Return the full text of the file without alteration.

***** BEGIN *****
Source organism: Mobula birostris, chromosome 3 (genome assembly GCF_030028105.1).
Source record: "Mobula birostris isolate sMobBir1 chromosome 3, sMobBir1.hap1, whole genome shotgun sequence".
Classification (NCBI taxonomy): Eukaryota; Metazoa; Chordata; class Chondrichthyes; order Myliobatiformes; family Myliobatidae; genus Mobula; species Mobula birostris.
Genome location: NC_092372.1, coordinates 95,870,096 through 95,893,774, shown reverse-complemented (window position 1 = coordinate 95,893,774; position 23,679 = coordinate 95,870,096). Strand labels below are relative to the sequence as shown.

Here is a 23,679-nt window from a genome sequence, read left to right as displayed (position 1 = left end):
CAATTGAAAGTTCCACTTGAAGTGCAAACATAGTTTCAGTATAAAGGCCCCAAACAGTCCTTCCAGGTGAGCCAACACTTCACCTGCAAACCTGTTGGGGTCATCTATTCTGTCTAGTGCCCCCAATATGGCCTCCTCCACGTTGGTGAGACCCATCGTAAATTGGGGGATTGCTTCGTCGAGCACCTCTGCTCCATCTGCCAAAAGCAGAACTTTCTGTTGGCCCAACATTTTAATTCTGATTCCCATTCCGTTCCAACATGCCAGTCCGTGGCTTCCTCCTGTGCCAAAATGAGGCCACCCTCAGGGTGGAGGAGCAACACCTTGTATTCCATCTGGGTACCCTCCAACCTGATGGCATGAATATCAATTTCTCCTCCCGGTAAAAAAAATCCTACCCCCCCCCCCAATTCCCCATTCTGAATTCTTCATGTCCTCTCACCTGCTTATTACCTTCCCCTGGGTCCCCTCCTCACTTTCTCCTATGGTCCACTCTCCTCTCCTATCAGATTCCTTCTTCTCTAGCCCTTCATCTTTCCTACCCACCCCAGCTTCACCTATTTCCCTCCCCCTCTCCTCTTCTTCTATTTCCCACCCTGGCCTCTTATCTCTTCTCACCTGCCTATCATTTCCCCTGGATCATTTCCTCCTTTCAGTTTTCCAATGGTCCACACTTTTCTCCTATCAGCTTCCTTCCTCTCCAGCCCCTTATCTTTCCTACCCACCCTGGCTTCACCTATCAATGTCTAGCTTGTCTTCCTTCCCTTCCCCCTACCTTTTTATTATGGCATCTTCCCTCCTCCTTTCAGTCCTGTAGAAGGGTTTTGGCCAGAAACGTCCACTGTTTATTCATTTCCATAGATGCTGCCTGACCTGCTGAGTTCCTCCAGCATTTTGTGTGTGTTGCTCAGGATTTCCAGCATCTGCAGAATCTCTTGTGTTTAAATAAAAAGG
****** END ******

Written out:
Source organism: Mobula birostris, chromosome 3 (genome assembly GCF_030028105.1).
Source record: "Mobula birostris isolate sMobBir1 chromosome 3, sMobBir1.hap1, whole genome shotgun sequence".
Classification (NCBI taxonomy): Eukaryota; Metazoa; Chordata; class Chondrichthyes; order Myliobatiformes; family Myliobatidae; genus Mobula; species Mobula birostris.
Genome location: NC_092372.1, coordinates 95,870,096 through 95,893,774, shown reverse-complemented (window position 1 = coordinate 95,893,774; position 23,679 = coordinate 95,870,096). Strand labels below are relative to the sequence as shown.

Here is a 23,679-nt window from a genome sequence, read left to right as displayed (position 1 = left end):
CAATTGAAAGTTCCACTTGAAGTGCAAACATAGTTTCAGTATAAAGGCCCCAAACAGTCCTTCCAGGTGAGCCAACACTTCACCTGCAAACCTGTTGGGGTCATCTATTCTGTCTAGTGCCCCCAATATGGCCTCCTCCACGTTGGTGAGACCCATCGTAAATTGGGGGATTGCTTCGTCGAGCACCTCTGCTCCATCTGCCAAAAGCAGAACTTTCTGTTGGCCCAACATTTTAATTCTGATTCCCATTCCGTTCCAACATGCCAGTCCGTGGCTTCCTCCTGTGCCAAAATGAGGCCACCCTCAGGGTGGAGGAGCAACACCTTGTATTCCATCTGGGTACCCTCCAACCTGATGGCATGAATATCAATTTCTCCTCCCGGTAAAAAAAATCCTACCCCCCCCCCCAATTCCCCATTCTGAATTCTTCATGTCCTCTCACCTGCTTATTACCTTCCCCTGGGTCCCCTCCTCACTTTCTCCTATGGTCCACTCTCCTCTCCTATCAGATTCCTTCTTCTCTAGCCCTTCATCTTTCCTACCCACCCCAGCTTCACCTATTTCCCTCCCCCTCTCCTCTTCTTCTATTTCCCACCCTGGCCTCTTATCTCTTCTCACCTGCCTATCATTTCCCCTGGATCATTTCCTCCTTTCAGTTTTCCAATGGTCCACACTTTTCTCCTATCAGCTTCCTTCCTCTCCAGCCCCTTATCTTTCCTACCCACCCTGGCTTCACCTATCAATGTCTAGCTTGTCTTCCTTCCCTTCCCCCTACCTTTTTATTATGGCATCTTCCCTCCTCCTTTCAGTCCTGTAGAAGGGTTTTGGCCAGAAACGTCCACTGTTTATTCATTTCCATAGATGCTGCCTGACCTGCTGAGTTCCTCCAGCATTTTGTGTGTGTTGCTCAGGATTTCCAGCATCTGCAGAATCTCTTGTGTTTAAATAAAAAGG